Specific environmental or mechanical requirements often determine the type of packaging required for the application. Consumer products have the simplest requirements (see table below) because packaging is often cost-driven rather than environment-driven. At this point, plastic packaging is preferred, but even here, the demand for shock and vibration resistance is a limiting factor of the available types.
However, if the selected applications and systems need to be protected from moisture or chemical effects, such as in many medical and aerospace applications, the need for package airtightness is driven. In this case, the only option may be to use a specific type of package, such as sealed metal or ceramic packaging, to protect the ASIC device.
In automotive applications, packaging needs to be able to withstand temperature, vibration and shock levels that now meet the requirements of defense and aerospace (see MIL standard). However, because cost is a key driver of cars, the automotive industry has improved the performance of standard packaging so that QFN and some BGA-type parts can be accepted.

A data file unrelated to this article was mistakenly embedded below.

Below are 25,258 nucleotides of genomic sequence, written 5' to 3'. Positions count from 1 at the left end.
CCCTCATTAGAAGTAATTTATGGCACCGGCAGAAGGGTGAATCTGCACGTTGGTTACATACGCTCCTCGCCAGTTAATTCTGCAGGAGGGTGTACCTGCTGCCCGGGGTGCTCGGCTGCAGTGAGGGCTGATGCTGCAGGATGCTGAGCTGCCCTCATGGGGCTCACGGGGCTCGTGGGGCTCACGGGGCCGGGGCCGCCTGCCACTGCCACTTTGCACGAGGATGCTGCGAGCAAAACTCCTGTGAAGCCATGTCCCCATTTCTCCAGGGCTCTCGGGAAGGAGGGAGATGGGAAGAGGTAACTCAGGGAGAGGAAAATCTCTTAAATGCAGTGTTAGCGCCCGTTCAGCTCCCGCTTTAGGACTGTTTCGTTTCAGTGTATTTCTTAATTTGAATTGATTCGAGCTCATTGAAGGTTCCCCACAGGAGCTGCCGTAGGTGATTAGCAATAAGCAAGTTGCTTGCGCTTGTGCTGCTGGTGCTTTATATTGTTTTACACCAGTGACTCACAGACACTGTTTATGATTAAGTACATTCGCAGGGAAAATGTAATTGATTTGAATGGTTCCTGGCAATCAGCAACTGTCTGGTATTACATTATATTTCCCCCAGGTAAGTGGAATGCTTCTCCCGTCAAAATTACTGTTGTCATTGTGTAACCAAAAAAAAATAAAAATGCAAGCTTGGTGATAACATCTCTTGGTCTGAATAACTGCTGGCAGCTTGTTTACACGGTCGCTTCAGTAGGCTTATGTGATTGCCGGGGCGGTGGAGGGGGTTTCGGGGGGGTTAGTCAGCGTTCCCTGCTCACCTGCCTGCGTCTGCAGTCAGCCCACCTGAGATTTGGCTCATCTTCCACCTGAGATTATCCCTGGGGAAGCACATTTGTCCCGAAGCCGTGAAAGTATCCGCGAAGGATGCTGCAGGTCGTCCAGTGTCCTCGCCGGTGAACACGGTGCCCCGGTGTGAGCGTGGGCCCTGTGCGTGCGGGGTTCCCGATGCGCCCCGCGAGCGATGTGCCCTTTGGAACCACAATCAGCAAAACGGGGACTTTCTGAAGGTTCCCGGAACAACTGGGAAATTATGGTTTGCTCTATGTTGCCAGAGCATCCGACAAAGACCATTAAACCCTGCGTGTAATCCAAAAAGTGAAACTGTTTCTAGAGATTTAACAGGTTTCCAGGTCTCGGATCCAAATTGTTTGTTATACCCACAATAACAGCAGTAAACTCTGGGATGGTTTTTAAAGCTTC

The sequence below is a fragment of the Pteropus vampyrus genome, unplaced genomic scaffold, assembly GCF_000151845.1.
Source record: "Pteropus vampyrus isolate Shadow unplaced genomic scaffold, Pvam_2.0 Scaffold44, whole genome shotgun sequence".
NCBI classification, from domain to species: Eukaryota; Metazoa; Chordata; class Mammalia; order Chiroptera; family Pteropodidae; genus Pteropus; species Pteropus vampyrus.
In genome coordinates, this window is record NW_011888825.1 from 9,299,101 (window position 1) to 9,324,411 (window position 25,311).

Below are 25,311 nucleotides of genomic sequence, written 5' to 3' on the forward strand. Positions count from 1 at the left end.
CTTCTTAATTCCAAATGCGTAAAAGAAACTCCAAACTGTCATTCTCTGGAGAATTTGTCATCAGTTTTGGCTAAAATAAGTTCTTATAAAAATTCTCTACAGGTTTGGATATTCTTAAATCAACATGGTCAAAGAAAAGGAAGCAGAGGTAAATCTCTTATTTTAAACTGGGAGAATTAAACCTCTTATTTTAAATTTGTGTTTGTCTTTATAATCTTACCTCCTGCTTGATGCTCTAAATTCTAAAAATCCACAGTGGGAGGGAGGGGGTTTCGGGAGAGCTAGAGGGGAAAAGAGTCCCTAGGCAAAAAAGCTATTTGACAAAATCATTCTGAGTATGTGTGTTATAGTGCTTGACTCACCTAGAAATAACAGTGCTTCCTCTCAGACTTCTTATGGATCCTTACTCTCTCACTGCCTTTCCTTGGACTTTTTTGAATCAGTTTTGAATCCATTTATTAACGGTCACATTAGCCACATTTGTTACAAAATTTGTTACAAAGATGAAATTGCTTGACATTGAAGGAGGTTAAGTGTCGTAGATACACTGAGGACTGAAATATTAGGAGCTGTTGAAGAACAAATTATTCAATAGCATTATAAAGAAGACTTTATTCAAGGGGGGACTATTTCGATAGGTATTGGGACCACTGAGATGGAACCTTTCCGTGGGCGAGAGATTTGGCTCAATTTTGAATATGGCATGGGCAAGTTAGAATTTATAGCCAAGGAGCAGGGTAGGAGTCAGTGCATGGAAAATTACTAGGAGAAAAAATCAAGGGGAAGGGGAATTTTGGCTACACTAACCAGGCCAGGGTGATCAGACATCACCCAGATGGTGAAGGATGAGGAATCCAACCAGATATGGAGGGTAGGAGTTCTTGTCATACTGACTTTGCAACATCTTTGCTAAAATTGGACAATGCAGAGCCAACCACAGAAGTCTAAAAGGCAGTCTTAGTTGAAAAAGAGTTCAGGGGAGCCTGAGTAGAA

In the space industry, the next generation of spacecraft and satellites need high-speed, low-cost ASIC devices. Here, applications require low cost and light weight, but can also withstand high gravity, mechanical shock and pressure. The potential solution may be plastic packaging, although these types are not sealed. This need urges these applications to find new ways to seal the entire system in order to overcome packaging defects.
The following table provides some environmental requirements for different industries and some examples of potential encapsulation solutions.
Specific application requirements
In most cases, specific application requirements determine the type and form of encapsulation. However, many new applications, such as handheld devices, the next generation of wafer-level ASIC devices, such as silicon through-hole (TSV), may not require packaging. In this case, the direct bare chip connection / flip chip process will be used.
ASIC typically supports functional devices such as sensors and LED, in which packaging is not the above type of standard, but the packaging or housing of electronic products must be suitable for the specific shape and space defined by the application. This approach can be used in typical applications in automotive, aerospace and industrial applications. For example, a ASIC chip may need to be suitable for a specific space, such as a power module or a sensor control system housing.
In other cases, such as when building an automobile module, you can use a system-level encapsulation (SiP), to bind multiple IC and peripherals in a single package. Custom ceramic packages, such as Pin Grid arrays or metal can module packages, can be used here.
The next generation of SiP and emerging applications are considering the use of three-dimensional packaging technologies, such as molded interconnect devices (3DMID) and 3D multi-layer stack packaging units, which are customized for application-specific solutions.